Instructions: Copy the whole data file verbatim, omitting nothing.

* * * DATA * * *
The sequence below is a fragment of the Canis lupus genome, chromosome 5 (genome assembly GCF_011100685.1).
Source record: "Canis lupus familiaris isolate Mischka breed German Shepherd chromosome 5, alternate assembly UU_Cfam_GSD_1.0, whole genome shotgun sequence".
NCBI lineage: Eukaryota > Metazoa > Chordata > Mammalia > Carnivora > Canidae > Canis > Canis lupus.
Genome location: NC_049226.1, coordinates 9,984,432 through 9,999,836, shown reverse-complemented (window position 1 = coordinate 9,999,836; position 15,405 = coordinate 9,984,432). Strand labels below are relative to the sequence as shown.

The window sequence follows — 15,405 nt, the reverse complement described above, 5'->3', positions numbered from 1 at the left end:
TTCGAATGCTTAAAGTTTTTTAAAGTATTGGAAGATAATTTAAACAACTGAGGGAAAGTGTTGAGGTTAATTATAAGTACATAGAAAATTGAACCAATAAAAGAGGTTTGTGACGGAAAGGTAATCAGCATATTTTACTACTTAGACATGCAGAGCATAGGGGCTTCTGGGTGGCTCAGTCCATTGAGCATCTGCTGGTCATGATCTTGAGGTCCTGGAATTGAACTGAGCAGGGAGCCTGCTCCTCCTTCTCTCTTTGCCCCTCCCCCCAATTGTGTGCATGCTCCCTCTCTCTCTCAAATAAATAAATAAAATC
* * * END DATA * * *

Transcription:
The sequence below is a fragment of the Canis lupus genome, chromosome 5 (genome assembly GCF_011100685.1).
Source record: "Canis lupus familiaris isolate Mischka breed German Shepherd chromosome 5, alternate assembly UU_Cfam_GSD_1.0, whole genome shotgun sequence".
NCBI lineage: Eukaryota > Metazoa > Chordata > Mammalia > Carnivora > Canidae > Canis > Canis lupus.
Genome location: NC_049226.1, coordinates 9,984,432 through 9,999,836, shown reverse-complemented (window position 1 = coordinate 9,999,836; position 15,405 = coordinate 9,984,432). Strand labels below are relative to the sequence as shown.

The window sequence follows — 15,405 nt, the reverse complement described above, 5'->3', positions numbered from 1 at the left end:
TTCGAATGCTTAAAGTTTTTTAAAGTATTGGAAGATAATTTAAACAACTGAGGGAAAGTGTTGAGGTTAATTATAAGTACATAGAAAATTGAACCAATAAAAGAGGTTTGTGACGGAAAGGTAATCAGCATATTTTACTACTTAGACATGCAGAGCATAGGGGCTTCTGGGTGGCTCAGTCCATTGAGCATCTGCTGGTCATGATCTTGAGGTCCTGGAATTGAACTGAGCAGGGAGCCTGCTCCTCCTTCTCTCTTTGCCCCTCCCCCCAATTGTGTGCATGCTCCCTCTCTCTCTCAAATAAATAAATAAAATC